Why do we need high-speed rail? Because, Grisby says, with gas rising above $4 per gallon, Americans need more convenient travel options. High-speed rail will also relieve stress on our roads and airports. Small communities, like those in upstate NY, will benefit from rail lines that allow residents to commute to the big cities where the jobs are, without abandoning their hometowns. Those communities that know how to market themselves can leverage a new high-speed rail line into a big economic plus for the local economy. And let’s not forget about job creation. As Grisby points out, Brazil, Russia and Southeast Asia are building high-speed rail right now and if America can build a high-speed rail construction industry, we can export our products, creating long-term jobs.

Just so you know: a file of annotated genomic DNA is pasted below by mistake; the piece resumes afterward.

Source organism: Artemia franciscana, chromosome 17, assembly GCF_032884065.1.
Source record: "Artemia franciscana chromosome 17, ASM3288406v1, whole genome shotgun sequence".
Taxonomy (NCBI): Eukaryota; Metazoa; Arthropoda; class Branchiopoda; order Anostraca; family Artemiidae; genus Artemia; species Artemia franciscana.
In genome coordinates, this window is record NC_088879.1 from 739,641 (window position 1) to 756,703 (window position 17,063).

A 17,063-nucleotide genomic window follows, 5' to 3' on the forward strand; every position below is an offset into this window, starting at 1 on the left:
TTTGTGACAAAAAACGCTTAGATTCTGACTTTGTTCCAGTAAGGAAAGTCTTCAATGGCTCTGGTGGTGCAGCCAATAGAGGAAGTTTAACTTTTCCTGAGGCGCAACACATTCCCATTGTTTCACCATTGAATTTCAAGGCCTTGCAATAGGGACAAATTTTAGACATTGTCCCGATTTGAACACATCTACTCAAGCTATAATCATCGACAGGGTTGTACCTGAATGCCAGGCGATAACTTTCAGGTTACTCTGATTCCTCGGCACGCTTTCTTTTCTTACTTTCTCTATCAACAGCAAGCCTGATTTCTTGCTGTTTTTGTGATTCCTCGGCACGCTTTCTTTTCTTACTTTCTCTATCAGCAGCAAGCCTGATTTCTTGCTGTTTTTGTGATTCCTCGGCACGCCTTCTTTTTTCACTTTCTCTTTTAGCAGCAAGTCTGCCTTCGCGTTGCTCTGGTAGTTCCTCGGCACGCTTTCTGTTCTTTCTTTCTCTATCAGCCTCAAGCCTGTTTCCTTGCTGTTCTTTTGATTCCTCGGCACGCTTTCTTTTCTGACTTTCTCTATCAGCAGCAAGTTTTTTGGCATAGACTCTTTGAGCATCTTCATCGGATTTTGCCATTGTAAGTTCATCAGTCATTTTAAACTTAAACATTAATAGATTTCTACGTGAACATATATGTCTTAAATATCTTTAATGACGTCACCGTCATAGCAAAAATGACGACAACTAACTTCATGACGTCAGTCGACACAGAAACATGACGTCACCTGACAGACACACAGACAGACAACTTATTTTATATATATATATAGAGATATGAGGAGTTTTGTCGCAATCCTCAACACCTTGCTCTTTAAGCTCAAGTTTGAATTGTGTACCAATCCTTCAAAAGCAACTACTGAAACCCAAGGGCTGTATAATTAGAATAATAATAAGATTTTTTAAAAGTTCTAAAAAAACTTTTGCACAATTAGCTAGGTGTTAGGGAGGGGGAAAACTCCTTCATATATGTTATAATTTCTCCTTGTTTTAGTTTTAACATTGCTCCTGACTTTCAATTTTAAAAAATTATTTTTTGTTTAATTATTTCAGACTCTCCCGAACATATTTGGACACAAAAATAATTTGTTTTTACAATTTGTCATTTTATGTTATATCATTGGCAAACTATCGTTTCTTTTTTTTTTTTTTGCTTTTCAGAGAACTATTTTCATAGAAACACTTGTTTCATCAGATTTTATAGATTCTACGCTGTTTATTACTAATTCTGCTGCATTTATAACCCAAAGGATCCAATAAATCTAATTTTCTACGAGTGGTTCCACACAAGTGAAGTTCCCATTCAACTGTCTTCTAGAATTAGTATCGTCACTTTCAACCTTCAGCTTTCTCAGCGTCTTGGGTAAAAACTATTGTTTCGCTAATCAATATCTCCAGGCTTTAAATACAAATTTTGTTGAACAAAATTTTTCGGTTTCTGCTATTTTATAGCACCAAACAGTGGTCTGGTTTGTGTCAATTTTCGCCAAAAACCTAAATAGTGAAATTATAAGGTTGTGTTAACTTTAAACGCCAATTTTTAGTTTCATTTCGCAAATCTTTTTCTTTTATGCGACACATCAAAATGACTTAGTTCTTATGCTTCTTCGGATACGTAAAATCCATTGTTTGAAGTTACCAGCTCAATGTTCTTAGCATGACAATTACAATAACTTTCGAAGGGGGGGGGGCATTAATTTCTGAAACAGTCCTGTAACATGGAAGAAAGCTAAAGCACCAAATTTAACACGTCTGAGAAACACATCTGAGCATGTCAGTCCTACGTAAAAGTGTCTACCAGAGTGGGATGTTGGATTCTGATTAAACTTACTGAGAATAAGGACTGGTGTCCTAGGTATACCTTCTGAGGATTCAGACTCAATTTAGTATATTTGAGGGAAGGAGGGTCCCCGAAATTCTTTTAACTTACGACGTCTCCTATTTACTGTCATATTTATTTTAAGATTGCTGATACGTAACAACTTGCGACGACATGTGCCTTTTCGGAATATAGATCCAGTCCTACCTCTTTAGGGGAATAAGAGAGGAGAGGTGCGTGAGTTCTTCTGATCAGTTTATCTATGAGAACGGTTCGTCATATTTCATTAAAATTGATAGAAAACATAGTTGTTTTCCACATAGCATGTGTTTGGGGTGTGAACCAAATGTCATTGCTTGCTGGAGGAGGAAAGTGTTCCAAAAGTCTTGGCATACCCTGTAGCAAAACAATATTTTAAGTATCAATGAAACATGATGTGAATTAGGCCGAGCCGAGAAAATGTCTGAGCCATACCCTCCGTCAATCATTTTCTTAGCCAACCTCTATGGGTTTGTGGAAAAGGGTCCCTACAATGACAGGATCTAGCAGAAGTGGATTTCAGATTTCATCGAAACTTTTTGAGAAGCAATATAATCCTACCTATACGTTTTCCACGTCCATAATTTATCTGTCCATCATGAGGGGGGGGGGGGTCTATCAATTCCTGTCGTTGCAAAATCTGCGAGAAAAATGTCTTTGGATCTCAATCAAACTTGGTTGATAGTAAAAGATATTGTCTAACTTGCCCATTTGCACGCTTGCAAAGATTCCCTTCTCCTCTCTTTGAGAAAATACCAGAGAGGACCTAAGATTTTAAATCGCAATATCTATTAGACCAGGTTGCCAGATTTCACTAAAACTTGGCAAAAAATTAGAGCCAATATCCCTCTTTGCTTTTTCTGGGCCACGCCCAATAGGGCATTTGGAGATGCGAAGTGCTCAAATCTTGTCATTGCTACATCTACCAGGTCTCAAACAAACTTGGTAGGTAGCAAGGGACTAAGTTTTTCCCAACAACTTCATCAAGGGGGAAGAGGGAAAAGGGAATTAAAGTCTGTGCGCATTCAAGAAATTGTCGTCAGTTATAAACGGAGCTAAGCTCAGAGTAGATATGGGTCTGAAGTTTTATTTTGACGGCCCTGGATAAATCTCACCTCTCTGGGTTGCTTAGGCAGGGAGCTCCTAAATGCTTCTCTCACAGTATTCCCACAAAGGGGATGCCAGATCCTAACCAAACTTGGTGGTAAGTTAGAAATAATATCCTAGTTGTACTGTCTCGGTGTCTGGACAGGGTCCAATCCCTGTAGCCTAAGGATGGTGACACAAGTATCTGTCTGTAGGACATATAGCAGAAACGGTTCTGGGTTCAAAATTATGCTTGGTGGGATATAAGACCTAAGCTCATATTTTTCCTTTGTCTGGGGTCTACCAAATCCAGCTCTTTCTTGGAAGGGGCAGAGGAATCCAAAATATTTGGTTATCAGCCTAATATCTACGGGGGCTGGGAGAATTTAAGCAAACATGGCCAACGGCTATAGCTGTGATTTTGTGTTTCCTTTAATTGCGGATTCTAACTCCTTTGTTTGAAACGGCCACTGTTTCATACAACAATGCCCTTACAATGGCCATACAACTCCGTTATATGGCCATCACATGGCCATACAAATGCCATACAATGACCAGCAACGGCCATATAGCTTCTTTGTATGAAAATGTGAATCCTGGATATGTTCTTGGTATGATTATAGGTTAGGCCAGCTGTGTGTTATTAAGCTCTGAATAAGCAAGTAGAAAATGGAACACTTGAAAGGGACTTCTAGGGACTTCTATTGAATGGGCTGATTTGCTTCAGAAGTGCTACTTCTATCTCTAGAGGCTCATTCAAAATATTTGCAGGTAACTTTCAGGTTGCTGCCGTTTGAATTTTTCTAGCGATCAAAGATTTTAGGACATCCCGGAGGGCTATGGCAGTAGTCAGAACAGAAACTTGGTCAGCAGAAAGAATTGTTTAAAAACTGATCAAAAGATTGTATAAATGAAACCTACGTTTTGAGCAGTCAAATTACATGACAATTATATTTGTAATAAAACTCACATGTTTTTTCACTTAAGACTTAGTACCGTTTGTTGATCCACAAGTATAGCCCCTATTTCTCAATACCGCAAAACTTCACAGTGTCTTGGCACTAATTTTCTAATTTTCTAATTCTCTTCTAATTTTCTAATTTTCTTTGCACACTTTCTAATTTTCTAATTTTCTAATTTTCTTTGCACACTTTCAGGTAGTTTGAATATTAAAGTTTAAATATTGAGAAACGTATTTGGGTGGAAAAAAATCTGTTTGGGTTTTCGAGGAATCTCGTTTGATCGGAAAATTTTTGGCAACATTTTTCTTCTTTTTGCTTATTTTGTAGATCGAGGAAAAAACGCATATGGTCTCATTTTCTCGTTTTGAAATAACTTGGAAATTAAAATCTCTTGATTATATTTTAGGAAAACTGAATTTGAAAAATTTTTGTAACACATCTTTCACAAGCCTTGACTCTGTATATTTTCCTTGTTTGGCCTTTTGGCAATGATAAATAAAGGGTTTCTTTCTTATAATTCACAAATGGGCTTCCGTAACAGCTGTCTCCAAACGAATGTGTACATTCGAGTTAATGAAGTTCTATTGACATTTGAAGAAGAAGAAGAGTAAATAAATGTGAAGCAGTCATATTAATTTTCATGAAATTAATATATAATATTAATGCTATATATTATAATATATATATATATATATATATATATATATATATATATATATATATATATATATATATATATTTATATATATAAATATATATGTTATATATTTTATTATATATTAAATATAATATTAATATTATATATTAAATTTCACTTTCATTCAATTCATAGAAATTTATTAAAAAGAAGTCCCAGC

The industry needs proof that that our nation has a long-term commitment to high-speed rail and the best way to do that is to include funds for it in the next transportation reauthorization bill. Congress really needs to step up. Over the next four decades the U.S. can expect our population to grow by 100 million Americans. With our current transportation infrastructure, Grisby says, we cannot accommodate that growth.
Our nation needs to have a long-term strategy for our transportation network, a strategy that transcends politics. If not, we will pay for shortsightedness and veer off track while other countries speed ahead.
Samuel I. Schwartz is a former New York City Traffic Commissioner who currently writes the Gridlock Sam column for the New York Daily News and is CEO of Sam Schwartz Engineering.